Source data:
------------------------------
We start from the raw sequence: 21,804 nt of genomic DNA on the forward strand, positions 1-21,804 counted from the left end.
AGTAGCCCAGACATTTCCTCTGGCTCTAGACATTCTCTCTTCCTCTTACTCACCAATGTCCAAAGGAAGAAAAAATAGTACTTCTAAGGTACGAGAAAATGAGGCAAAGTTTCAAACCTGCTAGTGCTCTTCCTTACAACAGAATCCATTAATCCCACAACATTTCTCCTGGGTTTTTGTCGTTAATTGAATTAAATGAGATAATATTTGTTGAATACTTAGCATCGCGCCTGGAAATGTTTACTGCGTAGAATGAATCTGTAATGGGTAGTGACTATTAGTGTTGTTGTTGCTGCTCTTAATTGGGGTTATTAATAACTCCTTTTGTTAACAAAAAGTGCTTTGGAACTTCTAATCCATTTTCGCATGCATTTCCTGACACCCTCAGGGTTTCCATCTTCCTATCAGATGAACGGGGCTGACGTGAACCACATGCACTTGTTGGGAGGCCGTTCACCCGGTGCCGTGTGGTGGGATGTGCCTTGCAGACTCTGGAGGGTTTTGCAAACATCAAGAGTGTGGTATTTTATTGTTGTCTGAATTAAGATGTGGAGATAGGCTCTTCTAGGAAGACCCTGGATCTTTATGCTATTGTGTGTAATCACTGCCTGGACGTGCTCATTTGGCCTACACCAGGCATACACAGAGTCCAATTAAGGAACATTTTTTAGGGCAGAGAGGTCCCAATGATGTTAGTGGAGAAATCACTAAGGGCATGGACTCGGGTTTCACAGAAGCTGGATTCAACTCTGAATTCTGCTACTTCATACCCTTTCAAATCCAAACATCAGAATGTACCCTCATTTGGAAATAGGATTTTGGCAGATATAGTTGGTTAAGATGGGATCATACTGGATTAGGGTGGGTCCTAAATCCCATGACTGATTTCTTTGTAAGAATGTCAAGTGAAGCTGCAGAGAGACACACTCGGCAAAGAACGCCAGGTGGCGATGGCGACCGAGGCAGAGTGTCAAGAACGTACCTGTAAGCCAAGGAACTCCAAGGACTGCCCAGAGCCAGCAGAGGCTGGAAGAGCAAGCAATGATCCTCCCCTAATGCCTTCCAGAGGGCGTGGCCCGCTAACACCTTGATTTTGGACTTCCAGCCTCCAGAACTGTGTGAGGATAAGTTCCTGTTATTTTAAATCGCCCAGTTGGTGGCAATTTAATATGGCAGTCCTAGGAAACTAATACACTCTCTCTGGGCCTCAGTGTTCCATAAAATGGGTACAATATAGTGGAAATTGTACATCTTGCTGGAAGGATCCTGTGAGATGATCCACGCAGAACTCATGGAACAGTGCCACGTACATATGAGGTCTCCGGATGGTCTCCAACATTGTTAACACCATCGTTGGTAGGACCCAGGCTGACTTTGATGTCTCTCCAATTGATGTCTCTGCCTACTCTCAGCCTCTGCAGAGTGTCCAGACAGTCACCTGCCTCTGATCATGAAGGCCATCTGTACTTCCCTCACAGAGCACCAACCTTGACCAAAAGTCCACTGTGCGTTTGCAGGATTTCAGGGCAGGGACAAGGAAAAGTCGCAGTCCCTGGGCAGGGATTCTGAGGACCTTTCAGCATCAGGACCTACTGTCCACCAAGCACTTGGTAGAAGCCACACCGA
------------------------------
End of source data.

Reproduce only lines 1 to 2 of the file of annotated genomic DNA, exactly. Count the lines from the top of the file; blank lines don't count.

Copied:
We start from the raw sequence: 21,804 nt of genomic DNA on the forward strand, positions 1-21,804 counted from the left end.
AGTAGCCCAGACATTTCCTCTGGCTCTAGACATTCTCTCTTCCTCTTACTCACCAATGTCCAAAGGAAGAAAAAATAGTACTTCTAAGGTACGAGAAAATGAGGCAAAGTTTCAAACCTGCTAGTGCTCTTCCTTACAACAGAATCCATTAATCCCACAACATTTCTCCTGGGTTTTTGTCGTTAATTGAATTAAATGAGATAATATTTGTTGAATACTTAGCATCGCGCCTGGAAATGTTTACTGCGTAGAATGAATCTGTAATGGGTAGTGACTATTAGTGTTGTTGTTGCTGCTCTTAATTGGGGTTATTAATAACTCCTTTTGTTAACAAAAAGTGCTTTGGAACTTCTAATCCATTTTCGCATGCATTTCCTGACACCCTCAGGGTTTCCATCTTCCTATCAGATGAACGGGGCTGACGTGAACCACATGCACTTGTTGGGAGGCCGTTCACCCGGTGCCGTGTGGTGGGATGTGCCTTGCAGACTCTGGAGGGTTTTGCAAACATCAAGAGTGTGGTATTTTATTGTTGTCTGAATTAAGATGTGGAGATAGGCTCTTCTAGGAAGACCCTGGATCTTTATGCTATTGTGTGTAATCACTGCCTGGACGTGCTCATTTGGCCTACACCAGGCATACACAGAGTCCAATTAAGGAACATTTTTTAGGGCAGAGAGGTCCCAATGATGTTAGTGGAGAAATCACTAAGGGCATGGACTCGGGTTTCACAGAAGCTGGATTCAACTCTGAATTCTGCTACTTCATACCCTTTCAAATCCAAACATCAGAATGTACCCTCATTTGGAAATAGGATTTTGGCAGATATAGTTGGTTAAGATGGGATCATACTGGATTAGGGTGGGTCCTAAATCCCATGACTGATTTCTTTGTAAGAATGTCAAGTGAAGCTGCAGAGAGACACACTCGGCAAAGAACGCCAGGTGGCGATGGCGACCGAGGCAGAGTGTCAAGAACGTACCTGTAAGCCAAGGAACTCCAAGGACTGCCCAGAGCCAGCAGAGGCTGGAAGAGCAAGCAATGATCCTCCCCTAATGCCTTCCAGAGGGCGTGGCCCGCTAACACCTTGATTTTGGACTTCCAGCCTCCAGAACTGTGTGAGGATAAGTTCCTGTTATTTTAAATCGCCCAGTTGGTGGCAATTTAATATGGCAGTCCTAGGAAACTAATACACTCTCTCTGGGCCTCAGTGTTCCATAAAATGGGTACAATATAGTGGAAATTGTACATCTTGCTGGAAGGATCCTGTGAGATGATCCACGCAGAACTCATGGAACAGTGCCACGTACATATGAGGTCTCCGGATGGTCTCCAACATTGTTAACACCATCGTTGGTAGGACCCAGGCTGACTTTGATGTCTCTCCAATTGATGTCTCTGCCTACTCTCAGCCTCTGCAGAGTGTCCAGACAGTCACCTGCCTCTGATCATGAAGGCCATCTGTACTTCCCTCACAGAGCACCAACCTTGACCAAAAGTCCACTGTGCGTTTGCAGGATTTCAGGGCAGGGACAAGGAAAAGTCGCAGTCCCTGGGCAGGGATTCTGAGGACCTTTCAGCATCAGGACCTACTGTCCACCAAGCACTTGGTAGAAGCCACACCGA